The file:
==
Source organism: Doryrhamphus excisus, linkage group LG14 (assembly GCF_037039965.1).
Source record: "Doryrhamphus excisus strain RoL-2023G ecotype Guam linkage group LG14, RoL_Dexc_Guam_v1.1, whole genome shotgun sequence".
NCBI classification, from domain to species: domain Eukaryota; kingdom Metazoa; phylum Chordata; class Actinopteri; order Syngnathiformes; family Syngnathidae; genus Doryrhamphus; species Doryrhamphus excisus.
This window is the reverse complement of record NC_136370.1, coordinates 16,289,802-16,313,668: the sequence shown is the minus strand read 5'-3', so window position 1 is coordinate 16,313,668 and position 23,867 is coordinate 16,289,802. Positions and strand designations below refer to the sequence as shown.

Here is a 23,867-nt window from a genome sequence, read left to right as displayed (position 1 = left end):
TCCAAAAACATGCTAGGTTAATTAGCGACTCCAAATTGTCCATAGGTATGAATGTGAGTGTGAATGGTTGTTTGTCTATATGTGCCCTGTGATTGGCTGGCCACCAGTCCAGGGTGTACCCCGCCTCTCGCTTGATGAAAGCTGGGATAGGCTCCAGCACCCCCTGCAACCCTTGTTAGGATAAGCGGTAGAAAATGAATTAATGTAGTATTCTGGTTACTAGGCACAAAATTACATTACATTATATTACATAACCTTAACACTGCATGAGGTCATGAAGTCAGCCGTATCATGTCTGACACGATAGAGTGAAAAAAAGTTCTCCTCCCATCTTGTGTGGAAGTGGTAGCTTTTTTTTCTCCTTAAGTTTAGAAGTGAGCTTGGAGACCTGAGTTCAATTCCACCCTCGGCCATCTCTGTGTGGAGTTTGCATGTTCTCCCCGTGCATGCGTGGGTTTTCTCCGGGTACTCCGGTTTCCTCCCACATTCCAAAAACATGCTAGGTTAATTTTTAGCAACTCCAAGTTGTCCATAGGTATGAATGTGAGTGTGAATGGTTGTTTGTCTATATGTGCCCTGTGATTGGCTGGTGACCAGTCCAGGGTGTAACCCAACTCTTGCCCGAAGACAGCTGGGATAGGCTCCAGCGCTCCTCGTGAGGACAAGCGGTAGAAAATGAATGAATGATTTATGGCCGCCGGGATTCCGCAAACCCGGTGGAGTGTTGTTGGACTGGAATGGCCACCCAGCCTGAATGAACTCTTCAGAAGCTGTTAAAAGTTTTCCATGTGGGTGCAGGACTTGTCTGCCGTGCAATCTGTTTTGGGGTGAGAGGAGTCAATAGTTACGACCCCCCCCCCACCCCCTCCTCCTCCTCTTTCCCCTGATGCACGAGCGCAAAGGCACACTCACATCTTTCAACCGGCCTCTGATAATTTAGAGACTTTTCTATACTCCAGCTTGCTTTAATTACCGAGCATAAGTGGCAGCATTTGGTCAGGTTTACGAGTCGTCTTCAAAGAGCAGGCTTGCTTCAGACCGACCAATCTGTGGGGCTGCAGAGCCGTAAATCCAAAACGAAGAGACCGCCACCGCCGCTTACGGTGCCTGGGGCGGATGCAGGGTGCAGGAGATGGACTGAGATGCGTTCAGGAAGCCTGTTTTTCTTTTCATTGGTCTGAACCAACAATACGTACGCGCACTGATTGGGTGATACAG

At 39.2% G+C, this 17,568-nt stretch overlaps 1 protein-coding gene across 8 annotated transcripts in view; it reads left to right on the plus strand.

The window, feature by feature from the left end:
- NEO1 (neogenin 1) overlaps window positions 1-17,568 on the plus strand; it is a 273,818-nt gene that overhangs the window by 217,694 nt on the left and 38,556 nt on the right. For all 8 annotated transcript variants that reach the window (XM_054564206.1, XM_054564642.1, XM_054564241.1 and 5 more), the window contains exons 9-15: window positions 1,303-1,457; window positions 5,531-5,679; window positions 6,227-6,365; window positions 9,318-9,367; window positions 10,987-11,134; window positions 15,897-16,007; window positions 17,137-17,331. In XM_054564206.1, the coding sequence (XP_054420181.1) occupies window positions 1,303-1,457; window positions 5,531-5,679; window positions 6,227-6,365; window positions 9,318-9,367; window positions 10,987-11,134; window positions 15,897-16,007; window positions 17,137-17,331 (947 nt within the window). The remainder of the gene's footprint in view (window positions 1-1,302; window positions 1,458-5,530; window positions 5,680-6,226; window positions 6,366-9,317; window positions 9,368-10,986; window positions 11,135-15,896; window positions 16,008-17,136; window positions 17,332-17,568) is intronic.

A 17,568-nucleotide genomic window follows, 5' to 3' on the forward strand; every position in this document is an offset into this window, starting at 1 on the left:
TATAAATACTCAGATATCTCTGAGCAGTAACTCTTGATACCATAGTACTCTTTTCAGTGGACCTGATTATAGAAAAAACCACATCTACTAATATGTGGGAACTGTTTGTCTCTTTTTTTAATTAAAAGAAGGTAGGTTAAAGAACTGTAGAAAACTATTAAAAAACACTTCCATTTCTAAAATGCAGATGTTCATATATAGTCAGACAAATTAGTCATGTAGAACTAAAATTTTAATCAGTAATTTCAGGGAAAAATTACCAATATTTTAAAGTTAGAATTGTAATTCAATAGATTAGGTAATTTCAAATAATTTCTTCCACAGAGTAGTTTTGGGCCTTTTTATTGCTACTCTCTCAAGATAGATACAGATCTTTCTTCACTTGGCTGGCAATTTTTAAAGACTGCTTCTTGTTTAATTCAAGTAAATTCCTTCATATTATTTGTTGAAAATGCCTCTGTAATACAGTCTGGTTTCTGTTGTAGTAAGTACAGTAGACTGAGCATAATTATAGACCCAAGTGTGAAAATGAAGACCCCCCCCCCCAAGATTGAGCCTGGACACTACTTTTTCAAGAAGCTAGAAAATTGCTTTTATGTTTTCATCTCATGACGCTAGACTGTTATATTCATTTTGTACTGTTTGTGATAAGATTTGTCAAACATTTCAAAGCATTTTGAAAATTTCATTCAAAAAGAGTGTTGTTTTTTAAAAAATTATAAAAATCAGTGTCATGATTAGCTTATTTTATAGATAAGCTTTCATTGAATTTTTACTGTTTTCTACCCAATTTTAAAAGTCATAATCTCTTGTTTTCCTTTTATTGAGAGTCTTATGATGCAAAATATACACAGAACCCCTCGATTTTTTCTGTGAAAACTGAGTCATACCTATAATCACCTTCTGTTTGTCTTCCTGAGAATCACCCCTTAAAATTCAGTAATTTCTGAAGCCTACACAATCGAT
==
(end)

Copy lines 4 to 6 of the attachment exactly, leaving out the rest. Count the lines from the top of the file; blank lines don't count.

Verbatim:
This window is the reverse complement of record NC_136370.1, coordinates 16,289,802-16,313,668: the sequence shown is the minus strand read 5'-3', so window position 1 is coordinate 16,313,668 and position 23,867 is coordinate 16,289,802. Positions and strand designations below refer to the sequence as shown.

Here is a 23,867-nt window from a genome sequence, read left to right as displayed (position 1 = left end):
TCCAAAAACATGCTAGGTTAATTAGCGACTCCAAATTGTCCATAGGTATGAATGTGAGTGTGAATGGTTGTTTGTCTATATGTGCCCTGTGATTGGCTGGCCACCAGTCCAGGGTGTACCCCGCCTCTCGCTTGATGAAAGCTGGGATAGGCTCCAGCACCCCCTGCAACCCTTGTTAGGATAAGCGGTAGAAAATGAATTAATGTAGTATTCTGGTTACTAGGCACAAAATTACATTACATTATATTACATAACCTTAACACTGCATGAGGTCATGAAGTCAGCCGTATCATGTCTGACACGATAGAGTGAAAAAAAGTTCTCCTCCCATCTTGTGTGGAAGTGGTAGCTTTTTTTTCTCCTTAAGTTTAGAAGTGAGCTTGGAGACCTGAGTTCAATTCCACCCTCGGCCATCTCTGTGTGGAGTTTGCATGTTCTCCCCGTGCATGCGTGGGTTTTCTCCGGGTACTCCGGTTTCCTCCCACATTCCAAAAACATGCTAGGTTAATTTTTAGCAACTCCAAGTTGTCCATAGGTATGAATGTGAGTGTGAATGGTTGTTTGTCTATATGTGCCCTGTGATTGGCTGGTGACCAGTCCAGGGTGTAACCCAACTCTTGCCCGAAGACAGCTGGGATAGGCTCCAGCGCTCCTCGTGAGGACAAGCGGTAGAAAATGAATGAATGATTTATGGCCGCCGGGATTCCGCAAACCCGGTGGAGTGTTGTTGGACTGGAATGGCCACCCAGCCTGAATGAACTCTTCAGAAGCTGTTAAAAGTTTTCCATGTGGGTGCAGGACTTGTCTGCCGTGCAATCTGTTTTGGGGTGAGAGGAGTCAATAGTTACGACCCCCCCCCCACCCCCTCCTCCTCCTCTTTCCCCTGATGCACGAGCGCAAAGGCACACTCACATCTTTCAACCGGCCTCTGATAATTTAGAGACTTTTCTATACTCCAGCTTGCTTTAATTACCGAGCATAAGTGGCAGCATTTGGTCAGGTTTACGAGTCGTCTTCAAAGAGCAGGCTTGCTTCAGACCGACCAATCTGTGGGGCTGCAGAGCCGTAAATCCAAAACGAAGAGACCGCCACCGCCGCTTACGGTGCCTGGGGCGGATGCAGGGTGCAGGAGATGGACTGAGATGCGTTCAGGAAGCCTGTTTTTCTTTTCATTGGTCTGAACCAACAATACGTACGCGCACTGATTGGGTGATACAG